Spoiled by the Bighorn

Spoiled by the Bighorn

It's been the ruin of many a poor boy, and God I know I'm one

  • By: Jim Reilly

I've been crippled, ruined you might say, by the Bighorn River. The Bighorn-broad, flat, clear and cold-it's damn near the perfect tailwater trout river. But such perfection comes at a terrible cost: You'll never be the same after fishing it.

Before your trip, you used to fish just for the sake of fishing-being on the water was its own reward and a solitary 14-inch rainbow or brookie (a big fish where you live) caught on an Adams, well, that was just icing on the cake. But now, after climbing to the mountaintop and gazing upon Zion, you just don't have the same enthusiasm for chasing such pitifully small fish.

Frankly, you find it boring. Now all your fishing thoughts turn towards Custer Country in southeast Montana and the Bighorn River that rolls through it. At work, your screensaver flashes photos of big rainbows and fat browns you caught on your trip. The largest, you tell your friends in a breathless e-mail, "would have taped out at 24 inches, at least." Weeks after returning, you browse the Internet for up-to-date fishing reports on the 'Horn for no other reason than, well, you feel a certain connection to the place. And you have "plans" to head back there in the fall to hit the big browns that the guides told you about. You end all your correspondences and conversations about the trip with, "Dude, you've got to fish the Bighorn."

Reflecting upon your success on the Bighorn, you tell yourself that you are a pretty good angler. Not an expert of course, but only one level below that for sure. Granted, all you did during your trip was toss tiny nymphs and worm patterns on long leaders and keep a close eye on the strike indicator. But then again, the guides were impressed with your ability to toss the flies exactly where the big fish were laid up, and you had almost zero catastrophic miscasts or wind knots the entire time.

So it's not without some good reason that you blew a little air into your self-esteem balloon-c'mon, it was Montana after all and you did catch an obscene number of big fish, right? They didn't hook themselves, did they?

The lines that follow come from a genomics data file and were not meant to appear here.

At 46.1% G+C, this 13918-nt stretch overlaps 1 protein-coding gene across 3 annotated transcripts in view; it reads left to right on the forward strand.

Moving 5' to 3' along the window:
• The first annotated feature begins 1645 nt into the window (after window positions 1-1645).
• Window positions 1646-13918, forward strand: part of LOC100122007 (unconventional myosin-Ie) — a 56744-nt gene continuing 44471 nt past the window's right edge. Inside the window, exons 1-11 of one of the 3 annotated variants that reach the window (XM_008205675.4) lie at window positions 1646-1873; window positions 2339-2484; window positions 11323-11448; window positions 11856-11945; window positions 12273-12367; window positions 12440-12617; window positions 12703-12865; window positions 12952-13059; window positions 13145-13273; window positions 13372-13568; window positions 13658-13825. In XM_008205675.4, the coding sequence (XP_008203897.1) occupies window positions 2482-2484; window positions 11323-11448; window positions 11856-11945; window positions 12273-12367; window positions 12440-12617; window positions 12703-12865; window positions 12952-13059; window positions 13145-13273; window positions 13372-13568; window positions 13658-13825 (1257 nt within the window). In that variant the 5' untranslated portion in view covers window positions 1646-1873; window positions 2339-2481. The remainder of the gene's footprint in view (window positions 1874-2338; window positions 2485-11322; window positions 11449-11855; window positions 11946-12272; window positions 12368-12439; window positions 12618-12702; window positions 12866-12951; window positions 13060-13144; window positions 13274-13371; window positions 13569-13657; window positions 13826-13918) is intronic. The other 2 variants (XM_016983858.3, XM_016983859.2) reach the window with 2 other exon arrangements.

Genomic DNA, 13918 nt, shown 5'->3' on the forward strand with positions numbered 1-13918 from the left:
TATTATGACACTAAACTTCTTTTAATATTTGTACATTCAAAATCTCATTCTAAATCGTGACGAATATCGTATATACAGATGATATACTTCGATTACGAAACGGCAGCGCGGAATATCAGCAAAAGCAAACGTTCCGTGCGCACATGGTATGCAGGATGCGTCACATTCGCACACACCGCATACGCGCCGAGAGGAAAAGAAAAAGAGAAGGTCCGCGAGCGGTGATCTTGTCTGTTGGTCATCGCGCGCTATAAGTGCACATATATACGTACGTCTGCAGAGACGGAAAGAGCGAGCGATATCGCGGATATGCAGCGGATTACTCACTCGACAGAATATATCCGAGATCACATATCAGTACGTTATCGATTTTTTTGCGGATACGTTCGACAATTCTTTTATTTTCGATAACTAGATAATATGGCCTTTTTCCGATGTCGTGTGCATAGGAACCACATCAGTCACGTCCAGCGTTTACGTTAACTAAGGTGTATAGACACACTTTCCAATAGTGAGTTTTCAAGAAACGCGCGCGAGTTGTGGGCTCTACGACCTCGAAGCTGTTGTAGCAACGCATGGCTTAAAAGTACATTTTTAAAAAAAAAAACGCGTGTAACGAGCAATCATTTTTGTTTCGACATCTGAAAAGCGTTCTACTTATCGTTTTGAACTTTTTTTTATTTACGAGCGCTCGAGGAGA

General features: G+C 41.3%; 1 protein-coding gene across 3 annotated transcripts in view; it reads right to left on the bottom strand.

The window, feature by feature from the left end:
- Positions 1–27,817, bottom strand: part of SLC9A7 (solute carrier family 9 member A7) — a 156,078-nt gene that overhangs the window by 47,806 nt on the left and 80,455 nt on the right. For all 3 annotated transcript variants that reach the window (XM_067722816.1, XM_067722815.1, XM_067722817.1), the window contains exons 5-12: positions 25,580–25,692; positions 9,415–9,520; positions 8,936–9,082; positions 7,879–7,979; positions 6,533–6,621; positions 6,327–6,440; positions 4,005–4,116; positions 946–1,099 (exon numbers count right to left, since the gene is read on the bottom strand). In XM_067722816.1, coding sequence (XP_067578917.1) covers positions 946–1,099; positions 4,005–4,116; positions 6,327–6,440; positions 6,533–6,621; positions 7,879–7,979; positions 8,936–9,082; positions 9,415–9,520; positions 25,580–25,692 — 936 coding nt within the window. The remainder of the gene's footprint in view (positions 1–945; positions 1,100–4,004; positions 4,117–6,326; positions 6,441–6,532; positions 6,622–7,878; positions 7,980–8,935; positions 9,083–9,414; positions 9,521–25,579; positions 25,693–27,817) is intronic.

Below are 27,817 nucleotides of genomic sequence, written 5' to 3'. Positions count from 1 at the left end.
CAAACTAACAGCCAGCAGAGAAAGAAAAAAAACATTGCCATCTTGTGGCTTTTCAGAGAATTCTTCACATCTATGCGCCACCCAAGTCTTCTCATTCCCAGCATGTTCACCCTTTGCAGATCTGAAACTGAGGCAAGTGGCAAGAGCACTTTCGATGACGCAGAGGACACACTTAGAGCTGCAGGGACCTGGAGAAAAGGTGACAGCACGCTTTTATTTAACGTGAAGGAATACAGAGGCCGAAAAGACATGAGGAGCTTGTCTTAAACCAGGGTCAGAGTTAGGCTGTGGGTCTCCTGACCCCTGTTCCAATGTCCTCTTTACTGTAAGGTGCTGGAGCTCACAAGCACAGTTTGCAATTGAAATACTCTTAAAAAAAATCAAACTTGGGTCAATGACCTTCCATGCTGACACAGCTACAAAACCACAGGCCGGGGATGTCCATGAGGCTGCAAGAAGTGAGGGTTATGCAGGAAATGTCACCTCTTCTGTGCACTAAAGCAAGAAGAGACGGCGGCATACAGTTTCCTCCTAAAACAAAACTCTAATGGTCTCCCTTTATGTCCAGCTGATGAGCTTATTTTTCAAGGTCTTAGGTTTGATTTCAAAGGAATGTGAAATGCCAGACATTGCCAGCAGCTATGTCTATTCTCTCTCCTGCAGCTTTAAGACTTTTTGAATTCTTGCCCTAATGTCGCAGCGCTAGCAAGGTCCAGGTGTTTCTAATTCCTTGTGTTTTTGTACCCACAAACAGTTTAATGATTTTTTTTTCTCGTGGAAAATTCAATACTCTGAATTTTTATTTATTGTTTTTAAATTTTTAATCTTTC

But the Bighorn is an anomaly, a fact that will become embarrassingly apparent during a subsequent trip to the Madison and Yellowstone, where the fish and the wind will hand your butt to you. But that's later, and right now your skills are just one level below Lefty and Gierach. It feels nice.

Outside the weather is good, you know you should go fishing. Not too far away is a wonderfully intimate trout stream that you love to fish. There are 14-inch brookies in there and you ought to be after them. The final day of fishing for the season is fast approaching, and you feel the pressure to get out while you can. On the Bighorn though, there's no pressure: You can fish year round, and with all the state-maintained access sites, you can cover a good bit of water on foot. Wouldn't that be nice, you think.

You remember standing in the bow of a drift boat, casting nymphs and floating down the clear water of the Bighorn. Jeremy Gilbertson, expertly guiding the boat down the river for Bighorn Fly&Tackle, tells you there's a trophy-class rainbow hanging in the green run up ahead at 11 o'clock. You cast your nymphs far upstream and mend your line when Jeremy tells you to mend. The pink balloon indicator stops and goes down fast. You see a flash as the fish comes off the river bottom and rockets clear into the air. You're holding the line tight, too tight, and the giant rainbow (you later figure it would go 25 inches) gives one, two, three head shakes before crashing down into the water and breaking your tippet.

"Was that him?" you ask Jeremy.

"Yeah, that was him," he says.

It's about a 40-minute drive to your brook trout stream, and a mile slog to the hole where the fish live. Not too bad as far as these things go, but on the Bighorn you meet your guide in Fort Smith and are on the water fishing below Afterbay Dam in about 30 minutes. The drive back from the take out at the Bighorn Access isn't much farther, and the only reason you even stop fishing and leave the river is to make it in time for dinner at the Bighorn River Resort, which you know you would be foolish to miss.

By now it's lunchtime and you're eating a coldcut-and-ketchup sandwich at your kitchen table. You've made a decision: You will go fishing this evening, but the brook trout will have to wait. Trout of that size just don't interest you. You want big fish. You tell yourself it's stupid to waste your time on such small trout, even if they are pretty, native and all that, because those brookies sure as heck aren't going to pull a six-weight out of your hand like that rainbow below the Drive In Hole on the Bighorn nearly did. It's hard to forget the feeling of something like that, even if it'd be for the best if you did.

Launching the canoe into the pond as evening descends, you see dimpled rises all across the surface. You paddle out to the middle and crack open a beer. You sit for a moment and think, if only this canoe were a drift boat and this pond the Bighorn. Yeah, that'd be great. You'd already have one on by now. Not necessarily a big one, but a fat rainbow with big shoulders. You wouldn't even take a photo of it because, well, you catch 'em like that all the time out there. The Bighorn is the best place in the world to catch big trout, you declare to yourself. But this pond isn't the Bighorn and you know it.

That thought doesn't rest too well on your mind, so you take a swig of beer to fight it off. By way of consoling yourself, you reason that one thing the Bighorn doesn't have is largemouth bass, and you are going to catch the hell out of them tonight. The fish are rising and you make a cast while cursing the Bighorn for driving you to bass fishing. You wonder, will I ever be the same?